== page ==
• 16 in Priority Category II
  • 13 in Priority Category III
  • 72 in Priority Category IV

Cost of Projects per Priority Category/ Cost of
all projects
  • All Priorities - total value 43.4 bill.
  • Priority Category I, 20,6 bill.
  • Priority Category II, 13,2 bill.
  • Priority Category III, 3,05 bill.
  • Priority Category IV, 5,1 bill.

48
Statistics concerning Road Projects priorities
and cost
  • 80,4 of the Road projects belong to Priority
    Category I, for a total value of 10.175,47mio,
    representing 85,11 of the total investment cost
    for Road projects.
  • 1,8 of the Road projects belong to Priority
    Category II, for a total value of 640 mio,
    representing 5,35 of the total investment cost
    for Road projects.
  • 8 of the Road projects belong to Priority
    Category III, for a total value of 678,05 mio,
    representing 5,66 of the total investment cost
    for Road projects.
  • 10,7 of the Road projects belong to Priority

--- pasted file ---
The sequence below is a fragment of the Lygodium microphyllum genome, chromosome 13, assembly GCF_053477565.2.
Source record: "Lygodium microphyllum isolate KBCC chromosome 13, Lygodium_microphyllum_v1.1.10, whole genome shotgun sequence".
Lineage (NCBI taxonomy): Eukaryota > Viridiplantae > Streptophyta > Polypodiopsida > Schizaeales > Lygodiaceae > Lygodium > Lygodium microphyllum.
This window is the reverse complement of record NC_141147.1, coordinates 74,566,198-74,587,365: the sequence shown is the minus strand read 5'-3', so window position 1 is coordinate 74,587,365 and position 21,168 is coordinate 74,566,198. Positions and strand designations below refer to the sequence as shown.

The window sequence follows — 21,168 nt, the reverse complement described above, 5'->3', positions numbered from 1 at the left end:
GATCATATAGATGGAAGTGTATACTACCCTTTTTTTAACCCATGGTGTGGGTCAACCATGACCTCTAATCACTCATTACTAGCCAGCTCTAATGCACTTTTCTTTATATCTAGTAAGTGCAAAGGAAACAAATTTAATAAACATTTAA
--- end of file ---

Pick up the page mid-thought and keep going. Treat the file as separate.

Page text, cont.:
Category IV, for a total value of 462,55 mio,
    representing 3,87 of the total investment cost
    for Road projects.

49
No of Road projects per Priority Category/No All
Road projects
  • 112 Road projects
  • 90 in Priority Category I
  • 2 in Priority Category II
  • 9 in Priority Category III
  • 12 in Priority Category IV

Cost of Road projects per Priority Category/Cost
of All Road projects
  • All Priorities for Road projects - total value
    11.95 bill.
  • Priority Category I, 10,2 bill.
  • Priority Category II, 0,64 bill.
  • Priority Category III, 0,68 bill.
  • Priority Category IV, 0,46 bill.

50
Statistics concerning Rail Projects priorities
and cost
  • 38,2 of the Railway projects belong to Priority
    Category I, for a total value of 9.581,2 mio,
    representing 42,1 of the total investment cost
    for Railway projects.
  • 16,2 of the Railway projects belong to Priority
    Category II, for a total value of 8.212,42 mio,
    representing 36,09 of the total investment cost
    for Railway projects.
  • 5,9 of the Railway projects belong to Priority
    Category III, for a total value of 2.380,3 mio,
    representing 10,46 of the total investment cost
    for Railway projects.
  • 39,7 of the Railway projects belong to Priority
    Category IV, for a total value of 2.581,9 mio,